Namesake: Named for A.L. Strand, the first MSU alumnus to become president. Strand was president from 1937-1942.
Purpose: Built to provide students with a gathering place on campus, it still serves as the heartstone for campus activity.
Namesake: Named in honor of Ronald Renne, MSU’s sixth president from 1943-1964.
Opened: over Christmas break 1949-1950. Before the opening, the college library was housed on the second floor of Montana Hall. A large addition was built in 1961, and it has since been remodeled in 1999, 2002 and 2011.
Namesake: Named for Milburn Lincoln Wilson, agriculture economics faculty member from 1914-1934 and undersecretary of agriculture serving under President Franklin Roosevelt.
Purpose: Liberal arts building.
Namesake: William Milnor Roberts, one of Montana’s earliest civil engineers.
Completed: 1923. The Montana Legislature appropriated $60,000 to the building cost.
Purpose: The building housed offices, classrooms and drafting rooms for all engineering departments. Civil engineering was on the first floor, electrical engineering and the engineering library were on the second floor, and the third floor held architectural engineering.
Namesake: Named in honor of Una Herrick, the first Dean of Women to serve at MSU from 1911-1932. It was the first building on campus to be named immediately upon completion and the second — after Ryon Labs — to be named for a living person.
Purpose: Designed to relieve the pressure of the expanding home economics department on classroom space in Linfield Hall. It housed studio space, research laboratories, classrooms, administrative offices and a “fireplace room” on the second floor that was only finished after students launched their own fund-raising campaign.
Roskie Hall and North and South Hedges:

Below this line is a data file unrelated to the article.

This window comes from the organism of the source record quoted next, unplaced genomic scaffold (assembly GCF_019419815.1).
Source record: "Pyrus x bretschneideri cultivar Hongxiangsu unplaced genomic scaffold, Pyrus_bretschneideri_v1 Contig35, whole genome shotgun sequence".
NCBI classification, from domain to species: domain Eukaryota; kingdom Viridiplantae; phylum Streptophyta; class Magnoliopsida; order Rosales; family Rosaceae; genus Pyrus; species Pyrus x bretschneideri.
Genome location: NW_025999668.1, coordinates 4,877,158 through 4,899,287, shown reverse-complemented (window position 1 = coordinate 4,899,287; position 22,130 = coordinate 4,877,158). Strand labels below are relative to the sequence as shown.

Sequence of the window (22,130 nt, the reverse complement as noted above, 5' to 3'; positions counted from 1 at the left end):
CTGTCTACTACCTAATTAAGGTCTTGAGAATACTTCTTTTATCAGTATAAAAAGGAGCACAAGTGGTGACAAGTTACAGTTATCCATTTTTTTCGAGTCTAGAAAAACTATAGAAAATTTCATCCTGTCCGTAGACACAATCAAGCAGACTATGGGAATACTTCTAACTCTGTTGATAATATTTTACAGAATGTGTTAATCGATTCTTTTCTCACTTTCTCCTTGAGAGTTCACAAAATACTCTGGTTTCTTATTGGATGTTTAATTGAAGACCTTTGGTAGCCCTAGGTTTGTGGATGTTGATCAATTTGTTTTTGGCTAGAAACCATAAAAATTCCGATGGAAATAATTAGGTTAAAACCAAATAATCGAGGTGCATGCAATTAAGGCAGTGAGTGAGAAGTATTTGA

Namesake: The Hedges are named after Cornelius Hedge, who served as territorial superintendent of schools for four terms. Roskie Hall was named for Gertrude Roskie, the head of the home economics department and late dean of the professional schools.
Built: The Hedges were built between 1964-1965. Roskie was built in 1966.
The Atkinson Quadrangle (“The Quads”) is named for Alfred Atkinson who was MSU’s fourth president from 1919-1937. He was a MSC agronomy professor before his tenure as president
Completed: 1935. It is the only building on campus financed under the 1930s federal Public Works program. President Atkinson was ardently opposed to New Deal programs.
Purpose: The dorms originally provided accommodation for women students. Each housed twenty students and a “house mother.”
Namesake: Originally called Main Hall, the was officially changed to Montana Hall in 1914.
Completed: 1896, it is the second oldest building on campus. The cupola was removed in the 1920s after agriculture students brought a cow to the top of the building as a prank. The cupola was restored in the MSU’s centennial celebration in 1993.
Purpose: The building provided administrative offices and library space until 1949.
Namesake: Named in 1973 for G. Ott Romney, basketball director and once director of physical education
Purpose: The metaphorical and literal heart of campus held a swimming pool, handball courts, running track and a 3000 seat gymnasium. It was commonly used for basketball games, dances, funerals and community events.
Jake Jabs Hall:
Namesake: Named after MSU Alumnus Jake Jabs, who donated $25 million to the College of Business.
Built: Scheduled for completion in 2015.
Purpose: The new building will house the College of Business.
Namesake: Dedicated by MSU faculty to honor Emma Hamilton, the late wife of MSC President James Hamilton
Purpose: Served as the first and only student residence on campus for many years. Consisted of a music room, library, guest room, laundry kitchen and “fudge kitchen.” In 1965 it was converted to office spaces.
Namesake: Originally called Morrill Hall after the Morrill Act that established land grant colleges, it was re-named the Frederic Bertil Linfield Hall in 1968 in honor of the dean of the College of Agriculture.
Started in 1908, the building was completed in 1912 at a cost of $80,000
Purpose: The “ag building” served as instructional, laboratory and office space.
Namesake: Officially named in 1983 for J.C. Taylor, leader of the Montana Extension Service in the 1920s through the 1940s.
Opened: 1894. It is the oldest building on campus.
Purpose: Served as the original agricultural experimentation station.